The North Section of the Noyo Headlands Park trail was completed in early 2015. Now, with the completion of the southern section of the trail, visitors are raving about the results, according to Marie Jones, Community Development Director for the City of Fort Bragg.
The southern segment of the Coastal Trail is accessed by turning west on Cypress Street from downtown Fort Bragg. The 93-acre park will be finished following the construction of the central trail section, with completion estimated at about two years from now.
Ten years, millions of dollars and thousands of hours of work by City of Fort Bragg staff have resulted in a breathtaking, inspiring trail system, created through rigorous funds acquisition, an enormous amount of environmental mitigation and dedicated community support.
The two trails provide unique experiences, according to Jones. “Many locals go to the south trail, which is wilder and more dramatic,” she explains.
“During this process, we forged strong relationships with local tribes because this land is sacred to them. This experience helped me realize how profoundly Native Americans honor their lands. Through our consultation process, archeologists confirmed the location of identified and hidden cultural sites,” she explains. Site locations are not publicly reported, but tribal members may have access to these locations and the native plants and animals that inhabit the area. “We’re gratified that no disturbance to cultural sites occurred,” Jones notes.
The park was formerly part of the Georgia Pacific lumber mill. Portions of the South Trail were once the mill’s organic disposal site. Today’s trail was built on imported fill- lots of it. “We brought in 40,000 cubic yards—4,000 truckloads of compost from local brewery waste,” Jones notes. “What you’re walking on is between 10 and 25 feet of fill material from the mill. The bluff top seems natural, but in its untouched state, it would be half as high,” Jones notes, adding that the original fill material is both unstable and erosive. “If the fill slips out, you will fall 80 feet into the ocean,” she notes.
Five rare plants were discovered at the site. “We were able to spread seeds into new areas. For me, that was a real victory,” says Jones, asking that visitors respect the habitat fences protecting these delicate plants.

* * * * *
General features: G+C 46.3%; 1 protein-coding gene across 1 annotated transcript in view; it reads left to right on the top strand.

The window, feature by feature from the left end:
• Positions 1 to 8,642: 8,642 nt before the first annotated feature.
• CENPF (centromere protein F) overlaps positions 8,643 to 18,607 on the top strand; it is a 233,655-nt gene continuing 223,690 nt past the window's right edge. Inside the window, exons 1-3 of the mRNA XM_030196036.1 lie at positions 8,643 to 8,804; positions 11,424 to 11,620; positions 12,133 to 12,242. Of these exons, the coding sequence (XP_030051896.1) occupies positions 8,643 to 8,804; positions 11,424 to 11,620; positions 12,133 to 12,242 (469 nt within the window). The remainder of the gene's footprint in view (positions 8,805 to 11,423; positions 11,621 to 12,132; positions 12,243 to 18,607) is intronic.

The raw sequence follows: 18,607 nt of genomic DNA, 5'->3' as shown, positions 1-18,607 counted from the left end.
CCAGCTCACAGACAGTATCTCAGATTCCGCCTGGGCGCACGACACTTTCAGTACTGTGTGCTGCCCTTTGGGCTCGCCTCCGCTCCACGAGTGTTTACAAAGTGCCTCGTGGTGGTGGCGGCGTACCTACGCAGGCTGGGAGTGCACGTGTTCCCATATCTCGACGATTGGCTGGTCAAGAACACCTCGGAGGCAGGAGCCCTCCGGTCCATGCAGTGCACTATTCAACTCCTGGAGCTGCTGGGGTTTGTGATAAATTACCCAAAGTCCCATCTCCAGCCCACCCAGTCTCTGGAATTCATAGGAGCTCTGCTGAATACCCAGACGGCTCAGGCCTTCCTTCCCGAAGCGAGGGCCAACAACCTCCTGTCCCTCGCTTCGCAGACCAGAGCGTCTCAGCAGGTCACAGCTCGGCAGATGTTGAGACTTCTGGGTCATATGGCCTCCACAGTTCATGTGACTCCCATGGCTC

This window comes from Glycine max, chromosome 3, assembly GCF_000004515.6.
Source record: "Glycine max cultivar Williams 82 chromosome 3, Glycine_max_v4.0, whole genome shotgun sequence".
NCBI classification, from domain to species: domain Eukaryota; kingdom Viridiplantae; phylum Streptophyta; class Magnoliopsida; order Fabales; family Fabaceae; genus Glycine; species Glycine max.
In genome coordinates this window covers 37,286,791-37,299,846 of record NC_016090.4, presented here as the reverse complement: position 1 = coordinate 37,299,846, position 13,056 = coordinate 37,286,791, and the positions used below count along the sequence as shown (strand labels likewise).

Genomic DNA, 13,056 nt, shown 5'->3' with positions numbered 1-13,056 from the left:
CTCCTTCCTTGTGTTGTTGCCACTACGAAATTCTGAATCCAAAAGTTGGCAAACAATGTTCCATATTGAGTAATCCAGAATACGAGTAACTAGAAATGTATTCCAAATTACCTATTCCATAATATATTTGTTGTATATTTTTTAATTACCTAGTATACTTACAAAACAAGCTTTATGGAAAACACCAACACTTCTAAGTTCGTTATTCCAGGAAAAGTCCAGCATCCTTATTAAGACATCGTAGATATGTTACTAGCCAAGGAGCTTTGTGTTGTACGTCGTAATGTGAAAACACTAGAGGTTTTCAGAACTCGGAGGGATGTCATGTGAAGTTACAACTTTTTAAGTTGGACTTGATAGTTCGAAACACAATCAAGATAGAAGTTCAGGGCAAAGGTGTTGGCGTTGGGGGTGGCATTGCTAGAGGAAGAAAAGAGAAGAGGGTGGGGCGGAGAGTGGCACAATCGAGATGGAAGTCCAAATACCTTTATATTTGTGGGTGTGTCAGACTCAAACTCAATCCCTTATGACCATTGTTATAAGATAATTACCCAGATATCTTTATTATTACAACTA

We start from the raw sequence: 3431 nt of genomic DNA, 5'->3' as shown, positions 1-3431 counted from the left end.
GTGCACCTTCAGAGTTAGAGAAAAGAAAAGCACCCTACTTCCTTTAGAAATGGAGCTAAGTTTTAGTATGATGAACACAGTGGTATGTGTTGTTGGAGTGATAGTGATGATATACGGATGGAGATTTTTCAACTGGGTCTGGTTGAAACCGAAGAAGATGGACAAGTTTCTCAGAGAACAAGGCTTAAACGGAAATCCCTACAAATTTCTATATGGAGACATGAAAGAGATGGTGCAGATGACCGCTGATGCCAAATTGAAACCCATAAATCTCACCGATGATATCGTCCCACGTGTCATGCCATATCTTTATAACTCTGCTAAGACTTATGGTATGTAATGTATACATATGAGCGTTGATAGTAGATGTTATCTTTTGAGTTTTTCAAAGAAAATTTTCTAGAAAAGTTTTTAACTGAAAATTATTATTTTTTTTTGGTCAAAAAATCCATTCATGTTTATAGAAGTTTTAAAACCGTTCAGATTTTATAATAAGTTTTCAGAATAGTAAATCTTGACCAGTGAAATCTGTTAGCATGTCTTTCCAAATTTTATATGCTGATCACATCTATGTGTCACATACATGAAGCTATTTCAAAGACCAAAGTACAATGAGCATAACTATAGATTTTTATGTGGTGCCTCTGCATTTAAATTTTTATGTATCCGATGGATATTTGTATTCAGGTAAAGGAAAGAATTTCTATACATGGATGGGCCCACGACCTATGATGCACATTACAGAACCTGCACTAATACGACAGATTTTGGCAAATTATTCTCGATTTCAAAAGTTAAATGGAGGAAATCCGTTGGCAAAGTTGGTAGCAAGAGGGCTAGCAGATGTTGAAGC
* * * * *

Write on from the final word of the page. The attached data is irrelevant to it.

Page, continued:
Oystercatchers and pelagic cormorants nest over the bluff edges. Burrowing owls, Peregrine falcons, geese, river otters, harbor seals, deer, skunks, coyotes, squirrels and even a weasel have been observed in the park.
Interpretive panels inform visitors about the park’s plants, birds, Native American history, the mill and the former dump sites. “We really want visitors to understand where they are walking,” Jones explains.
Concrete benches are expensive, so Jones asked the assistance of local artists, who created unique benches throughout the park. Several were made from wood Jones donated from her property. A mural in the still-to-be-completed Noyo Visitor Center is being installed, and another will be placed nearby, along with additional artist benches. “To inspire the imagination and provide a sense of place, we’ve merged art, nature, culture and history,” Jones explains.
Dogs must be leashed, except at South Trail’s dog park. Cyclists are welcome on the trails. Motorized vehicles for the disabled are allowed, but no mopeds or Segues. “I haven’t seen skateboarders, but roller skaters really enjoy the trail,” Jones smiles.
The South Trail’s Cemetery contains three gravestones. “As part of our Native American consultation process, we utilized ground-penetrating radar at the Cemetery. We found nine empty graves. At some point, bodies were moved to Fort Bragg’s City Cemetery, probably because settlers realized placing graves near eroding bluffs was problematic,” Jones smiles.
Fishing and abalone diving are allowed, as long as habitat fencing is not crossed.
Soon, the middle section of trail will connect downtown Fort Bragg to what will be six miles of continuous trails. This middle section is Georgia Pacific property, and trespassers will be arrested at this time. “This section still requires environmental mitigation, so for health reasons, avoid this area until it is safe,” Jones notes.
Jones thanks State Parks Proposition 84, the Coastal Conservancy, the artists, contractors, Granite Construction, Akeef Construction and Georgia Pacific for donating the Visitor Center and 53 acres to the City of Fort Bragg. “Kudos to all the City staff who worked on grants, restoration and construction, to our police and maintenance departments, and our City Council for their appreciation of the importance of this project.”
Jones has had many poignant moments on the trail. The most memorable was a gentleman wheeling his wife on a gurney to view the ocean- perhaps for the last time. “We took a contaminated, poisoned piece of land and transformed it into a cultural and environmental treasure. We did good,” Jones smiles.
The Ka Kaleh Trail is open daily between from dawn to dusk, 365 days per year. For a map of the trail visit www.fortbragg.com or contact the City of Fort Bragg at www.city.fortbragg.com